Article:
Ancestral Pueblo: Southern Colorado Plateau (Anasazi)Central AnasaziChaco and CibolaChaco-Cibola White WareLa Plata Black-on-white

Type Name: La Plata Black-on-white

Period: 550 A.D. - 750 A.D.
Culture: Ancestral Pueblo: Southern Colorado Plateau (Anasazi)
Branch: Central Anasazi
Tradition: Chaco and Cibola
Ware: Chaco-Cibola White Ware

First posted by C. Dean Wilson 2012

La Plata Black-on-white was named by Morris (1927) and described by Hawley (1936). This type refers to the dominant decorated forms found at Basketmaker III site distributed over a wide geographic area (Hays-Gilpin and van Hartsveldt 1998; Morris 1980; Reed and others 1998). La Plata Black-on-white as originally defined referred to almost all the pottery exhibiting mineral paint decorated in Basketmaker III styles across the Colorado Plateau, and has since been narrowed to include pottery produced in the Cibola region where sand or sandstone was used as temper. The span associated with the production of this type is largely contemporaneous with the Basketmaker III period spanning from about A.D. 550 to 750.

Undecorated surfaces of pottery assigned to La Plata Black-on-white are unpolished and decorated surfaces are unpolished or slightly polished. La Plata Black-on-white is similar to pottery produced in the Kayenta region assigned to Lino Black-on-white with the exception of painted decorations in mineral rather than carbon paint. Other types exhibiting similar styles but assigned to types associated with other traditions on the basis of temper include Crozier Black-on-white and Chapin Black-on-white. Early forms that appear to have developed directly out of Tohatchi Red-on-brown may more often exhibit reddish decorations on polished surfaces (Reed and others 2000). La Plata Black-on-white from collections from sites dating the full span of the Basketmaker period tends to exhibit a wide range of variation in both color and thickness of paint. The rim is usually but not always solidly painted. The great majority the pottery assigned to this type is derived from deep bowls, although extremely low frequencies of gourd dippers, jars and seed jar with painted interiors are represented. La Plata Black-on-white commonly exhibits applications of fugitive red on the exterior surface. Pottery assigned to this type is almost always tempered with coarse quartz sand or sandstone although sherd temper occurs in rare instances.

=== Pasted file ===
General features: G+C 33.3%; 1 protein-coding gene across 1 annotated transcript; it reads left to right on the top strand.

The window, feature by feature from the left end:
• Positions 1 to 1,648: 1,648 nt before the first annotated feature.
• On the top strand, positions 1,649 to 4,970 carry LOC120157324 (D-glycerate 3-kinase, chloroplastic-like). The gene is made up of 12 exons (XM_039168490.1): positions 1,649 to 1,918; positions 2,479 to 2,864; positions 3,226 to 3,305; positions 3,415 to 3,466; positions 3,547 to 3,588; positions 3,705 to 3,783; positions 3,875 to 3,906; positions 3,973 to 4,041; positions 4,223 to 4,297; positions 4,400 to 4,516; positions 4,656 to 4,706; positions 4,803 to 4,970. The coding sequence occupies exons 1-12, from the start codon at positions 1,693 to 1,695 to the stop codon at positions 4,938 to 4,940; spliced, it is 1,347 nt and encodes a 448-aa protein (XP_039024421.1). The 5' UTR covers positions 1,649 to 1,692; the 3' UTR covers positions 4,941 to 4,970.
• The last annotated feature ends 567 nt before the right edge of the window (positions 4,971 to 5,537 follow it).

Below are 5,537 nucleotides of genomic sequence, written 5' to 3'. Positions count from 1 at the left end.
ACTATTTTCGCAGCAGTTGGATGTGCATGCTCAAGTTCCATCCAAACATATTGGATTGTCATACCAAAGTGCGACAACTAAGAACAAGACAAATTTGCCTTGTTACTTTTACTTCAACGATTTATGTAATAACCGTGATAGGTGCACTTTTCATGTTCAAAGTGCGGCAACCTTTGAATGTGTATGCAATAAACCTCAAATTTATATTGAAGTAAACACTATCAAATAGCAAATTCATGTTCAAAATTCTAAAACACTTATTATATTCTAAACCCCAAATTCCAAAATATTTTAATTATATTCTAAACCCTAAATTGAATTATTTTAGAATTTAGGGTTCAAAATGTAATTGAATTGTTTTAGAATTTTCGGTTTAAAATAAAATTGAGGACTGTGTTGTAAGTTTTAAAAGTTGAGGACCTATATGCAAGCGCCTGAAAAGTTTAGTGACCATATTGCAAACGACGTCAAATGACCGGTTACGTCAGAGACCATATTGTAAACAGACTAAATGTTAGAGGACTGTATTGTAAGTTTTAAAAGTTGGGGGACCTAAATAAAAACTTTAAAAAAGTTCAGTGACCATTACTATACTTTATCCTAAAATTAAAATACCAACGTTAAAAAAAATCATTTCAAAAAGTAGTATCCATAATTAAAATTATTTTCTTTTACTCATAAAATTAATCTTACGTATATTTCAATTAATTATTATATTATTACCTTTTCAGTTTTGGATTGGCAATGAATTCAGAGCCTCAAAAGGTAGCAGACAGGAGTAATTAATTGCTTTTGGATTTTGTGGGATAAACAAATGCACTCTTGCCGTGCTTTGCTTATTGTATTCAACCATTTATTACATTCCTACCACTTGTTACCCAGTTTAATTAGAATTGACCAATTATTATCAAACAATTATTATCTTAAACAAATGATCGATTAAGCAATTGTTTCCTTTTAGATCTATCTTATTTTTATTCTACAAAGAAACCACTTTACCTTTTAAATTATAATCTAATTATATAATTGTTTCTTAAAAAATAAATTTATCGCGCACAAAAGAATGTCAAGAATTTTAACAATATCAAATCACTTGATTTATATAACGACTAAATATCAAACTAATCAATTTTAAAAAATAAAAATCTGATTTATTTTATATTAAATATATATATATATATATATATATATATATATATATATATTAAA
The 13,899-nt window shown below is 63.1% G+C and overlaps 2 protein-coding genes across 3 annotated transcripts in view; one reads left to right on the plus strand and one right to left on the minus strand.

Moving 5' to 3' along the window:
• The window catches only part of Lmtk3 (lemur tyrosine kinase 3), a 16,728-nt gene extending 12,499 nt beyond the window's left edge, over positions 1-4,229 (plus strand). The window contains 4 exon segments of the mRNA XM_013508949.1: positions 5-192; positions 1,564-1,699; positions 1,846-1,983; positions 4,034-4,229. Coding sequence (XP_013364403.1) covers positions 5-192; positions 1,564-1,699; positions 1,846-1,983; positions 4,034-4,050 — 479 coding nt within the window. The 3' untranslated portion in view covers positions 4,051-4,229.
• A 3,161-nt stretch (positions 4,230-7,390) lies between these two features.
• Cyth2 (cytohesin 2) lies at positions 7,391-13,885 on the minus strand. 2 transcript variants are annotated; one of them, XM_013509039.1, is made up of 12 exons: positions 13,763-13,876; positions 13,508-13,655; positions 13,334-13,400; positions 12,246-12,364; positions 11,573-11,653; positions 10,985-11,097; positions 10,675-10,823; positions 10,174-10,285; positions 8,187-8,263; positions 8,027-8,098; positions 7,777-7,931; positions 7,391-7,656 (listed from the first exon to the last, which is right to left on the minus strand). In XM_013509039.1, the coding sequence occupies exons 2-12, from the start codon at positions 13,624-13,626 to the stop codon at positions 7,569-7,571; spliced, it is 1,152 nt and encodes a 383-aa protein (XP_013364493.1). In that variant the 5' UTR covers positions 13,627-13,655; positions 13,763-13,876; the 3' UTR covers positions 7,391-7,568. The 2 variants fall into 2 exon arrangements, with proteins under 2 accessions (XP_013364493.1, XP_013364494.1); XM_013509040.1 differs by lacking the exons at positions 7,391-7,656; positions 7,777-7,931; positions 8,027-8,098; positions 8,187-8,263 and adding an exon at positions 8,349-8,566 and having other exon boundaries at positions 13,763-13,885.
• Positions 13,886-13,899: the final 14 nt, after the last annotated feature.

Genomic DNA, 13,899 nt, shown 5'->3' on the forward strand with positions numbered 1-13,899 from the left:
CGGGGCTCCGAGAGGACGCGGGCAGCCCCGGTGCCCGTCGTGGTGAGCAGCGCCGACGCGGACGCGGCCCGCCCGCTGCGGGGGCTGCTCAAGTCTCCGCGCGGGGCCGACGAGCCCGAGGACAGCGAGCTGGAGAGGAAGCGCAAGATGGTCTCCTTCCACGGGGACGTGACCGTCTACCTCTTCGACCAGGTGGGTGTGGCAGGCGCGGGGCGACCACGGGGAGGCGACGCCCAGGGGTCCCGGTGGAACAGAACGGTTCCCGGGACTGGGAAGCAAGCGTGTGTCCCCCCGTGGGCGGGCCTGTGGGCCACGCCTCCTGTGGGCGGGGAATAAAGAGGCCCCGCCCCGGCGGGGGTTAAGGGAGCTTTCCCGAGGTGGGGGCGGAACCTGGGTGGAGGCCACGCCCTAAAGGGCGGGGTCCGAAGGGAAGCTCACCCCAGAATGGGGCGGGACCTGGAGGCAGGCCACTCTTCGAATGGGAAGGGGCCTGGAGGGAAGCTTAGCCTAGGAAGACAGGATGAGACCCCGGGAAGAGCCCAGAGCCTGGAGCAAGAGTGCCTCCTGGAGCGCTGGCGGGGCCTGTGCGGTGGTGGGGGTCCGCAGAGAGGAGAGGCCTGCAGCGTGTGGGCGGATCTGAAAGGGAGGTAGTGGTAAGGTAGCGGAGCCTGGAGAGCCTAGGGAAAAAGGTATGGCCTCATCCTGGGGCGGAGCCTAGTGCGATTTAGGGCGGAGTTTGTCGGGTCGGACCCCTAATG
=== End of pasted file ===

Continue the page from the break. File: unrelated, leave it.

Designs of La Plata Black-on-white are usually arranged in isolated groups of two or three arrangements or pendants from the rim. Design motifs include thin lines, solid or open triangles, ticks, flags, and dot or basket stitched ("Z" and "I" s) motif filled spaces. When the middle of the bowl interior is decorated, it often consists of simple or slightly elaborated open circles. Stylized figures human or animal figures are sometimes created through the use of repeating triangles, squares, or triangles that narrow toward the top and extend further out toward the sides and often similar to stylized forms noted in contemporaneous in rock art.

Hawley, Florence M.
1936 Field Manual of Prehistoric Southwestern Pottery Types. The University of new Mexico Bulletin No. 291, Anthropological Series 1(4), Albuquerque.

Hays-Gilpin, Kelley., and Eric van Hartesveldt
1998 Prehistoric Ceramics of the Puerco Valley: The 1995 Chambers-Sanders Trust Lands Ceramic Conference. Museum of Northern Arizona Ceramic Series No.7. The Museum of Northern Arizona, Flagstaff.

Morris, Earl H.
1927 The Beginning of Pottery Making in the San Juan area: Unfired Prototypes and Wares of the Earliest Ceramic Periods. American Museum of Natural History Anthropology Papers, vol. 28, part II, New York.

Morris Elizabeth A.
1980 Basketmaker Caves in the Prayer rock District, Notheastern the Prayer Rock District, North-eastern Arizona. Anthropological Papers of the Uiversity of Arizona no.36. University of Arizona Press, Tucson.

Reed, Lori S., Joell Goff, and Kathy Niles Hensler
1998 Exploring Ceramic Production, Distribution, and Exchange in the Southern Chuska Valley: Analytical Results from the El Paso Natural Gas North Expansion Project, Pipeline Archaeology 1990-1993: The El Paso Natural Gas System Expansion Project, New Mexico and Arizona, Vol XI, Book 1, Report no, WCRM (F)74, Farmington.

Reed, Lori C., Dean Wilson, and Kelley Hays-Gilipin
2000 From Brown to Gray; The Origins of Ceramic Technology in the Northen Southwest. In Foundations of Anasazi Culture: The Basketmaker-Pueblo Transition, edited by P.F. Reed, pp. 19-45. The University of Utah Press, Salt Lake City.

Related Photos

La Plata Black-on-white bowl sherd

La Plata Black-on-white bowl sherd

La Plata Black-on-white bowl sherds

La Plata Black-on-white bowl sherds

La Plata Black-on-white bowl sherds

La Plata Black-on-white bowl

La Plata Black-on-white bowl sherds